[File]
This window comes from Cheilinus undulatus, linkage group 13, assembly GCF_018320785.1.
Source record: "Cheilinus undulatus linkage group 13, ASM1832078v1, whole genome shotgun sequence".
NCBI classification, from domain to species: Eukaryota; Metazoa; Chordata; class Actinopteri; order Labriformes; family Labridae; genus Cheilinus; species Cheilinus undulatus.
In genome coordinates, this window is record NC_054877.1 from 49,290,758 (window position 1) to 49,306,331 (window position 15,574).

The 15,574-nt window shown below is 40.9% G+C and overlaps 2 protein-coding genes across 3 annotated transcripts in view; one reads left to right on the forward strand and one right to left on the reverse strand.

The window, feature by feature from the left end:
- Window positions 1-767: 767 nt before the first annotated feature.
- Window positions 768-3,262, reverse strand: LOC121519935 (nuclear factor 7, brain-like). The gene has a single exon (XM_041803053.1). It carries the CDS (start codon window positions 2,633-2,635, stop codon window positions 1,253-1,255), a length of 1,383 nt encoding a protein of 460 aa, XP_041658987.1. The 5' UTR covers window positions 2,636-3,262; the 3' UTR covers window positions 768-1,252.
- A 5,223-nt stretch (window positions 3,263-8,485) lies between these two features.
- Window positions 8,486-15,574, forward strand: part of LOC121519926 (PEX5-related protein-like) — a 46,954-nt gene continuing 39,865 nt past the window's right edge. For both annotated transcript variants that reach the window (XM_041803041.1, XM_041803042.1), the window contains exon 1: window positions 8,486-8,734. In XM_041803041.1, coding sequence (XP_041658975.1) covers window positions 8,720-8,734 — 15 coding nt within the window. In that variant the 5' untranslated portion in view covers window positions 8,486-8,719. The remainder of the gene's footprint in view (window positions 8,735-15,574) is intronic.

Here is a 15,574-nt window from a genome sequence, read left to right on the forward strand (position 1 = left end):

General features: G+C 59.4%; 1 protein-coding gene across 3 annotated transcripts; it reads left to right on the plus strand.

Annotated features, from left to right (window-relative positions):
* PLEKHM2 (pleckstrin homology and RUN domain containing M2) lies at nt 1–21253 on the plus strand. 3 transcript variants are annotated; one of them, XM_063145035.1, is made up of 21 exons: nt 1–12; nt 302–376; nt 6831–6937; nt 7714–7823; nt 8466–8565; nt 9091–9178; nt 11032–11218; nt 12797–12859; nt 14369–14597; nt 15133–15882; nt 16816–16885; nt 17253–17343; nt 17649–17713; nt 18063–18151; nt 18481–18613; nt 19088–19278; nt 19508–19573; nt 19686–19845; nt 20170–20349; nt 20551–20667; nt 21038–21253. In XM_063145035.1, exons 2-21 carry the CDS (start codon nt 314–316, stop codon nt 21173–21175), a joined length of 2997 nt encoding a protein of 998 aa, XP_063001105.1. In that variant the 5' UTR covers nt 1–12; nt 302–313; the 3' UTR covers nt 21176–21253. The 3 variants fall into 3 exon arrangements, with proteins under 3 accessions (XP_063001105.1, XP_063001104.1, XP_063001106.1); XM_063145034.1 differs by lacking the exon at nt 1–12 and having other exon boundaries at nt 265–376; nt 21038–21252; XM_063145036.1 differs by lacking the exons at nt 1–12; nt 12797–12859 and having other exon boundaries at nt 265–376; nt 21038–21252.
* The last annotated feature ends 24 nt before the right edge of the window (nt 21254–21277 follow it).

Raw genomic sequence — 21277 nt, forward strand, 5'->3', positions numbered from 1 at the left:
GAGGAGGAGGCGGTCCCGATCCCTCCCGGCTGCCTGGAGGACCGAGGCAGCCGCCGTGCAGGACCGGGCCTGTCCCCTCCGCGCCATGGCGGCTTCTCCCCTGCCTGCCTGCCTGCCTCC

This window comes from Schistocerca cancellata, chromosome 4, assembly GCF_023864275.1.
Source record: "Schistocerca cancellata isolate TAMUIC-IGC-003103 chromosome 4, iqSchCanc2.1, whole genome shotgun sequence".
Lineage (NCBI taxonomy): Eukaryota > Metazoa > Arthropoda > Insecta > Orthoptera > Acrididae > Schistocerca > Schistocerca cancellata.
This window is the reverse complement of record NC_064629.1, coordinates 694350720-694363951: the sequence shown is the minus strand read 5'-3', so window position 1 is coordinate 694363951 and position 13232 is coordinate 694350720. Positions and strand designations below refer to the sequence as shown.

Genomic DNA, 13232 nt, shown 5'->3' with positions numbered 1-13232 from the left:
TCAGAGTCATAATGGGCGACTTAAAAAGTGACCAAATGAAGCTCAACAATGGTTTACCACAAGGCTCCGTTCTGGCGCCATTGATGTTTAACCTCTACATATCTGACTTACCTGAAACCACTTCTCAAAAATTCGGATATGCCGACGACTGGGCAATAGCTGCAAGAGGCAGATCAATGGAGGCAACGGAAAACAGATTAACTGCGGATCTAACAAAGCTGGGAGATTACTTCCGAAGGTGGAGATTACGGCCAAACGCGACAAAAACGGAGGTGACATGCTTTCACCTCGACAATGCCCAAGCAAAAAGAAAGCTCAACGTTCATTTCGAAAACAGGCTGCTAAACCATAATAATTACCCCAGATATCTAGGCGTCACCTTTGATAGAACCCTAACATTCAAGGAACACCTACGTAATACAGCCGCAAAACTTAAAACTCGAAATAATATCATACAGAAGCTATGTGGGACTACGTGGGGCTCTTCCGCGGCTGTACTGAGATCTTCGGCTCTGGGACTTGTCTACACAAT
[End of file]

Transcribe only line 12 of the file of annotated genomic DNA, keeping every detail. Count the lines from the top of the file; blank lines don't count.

General features: G+C 59.4%; 1 protein-coding gene across 3 annotated transcripts; it reads left to right on the plus strand.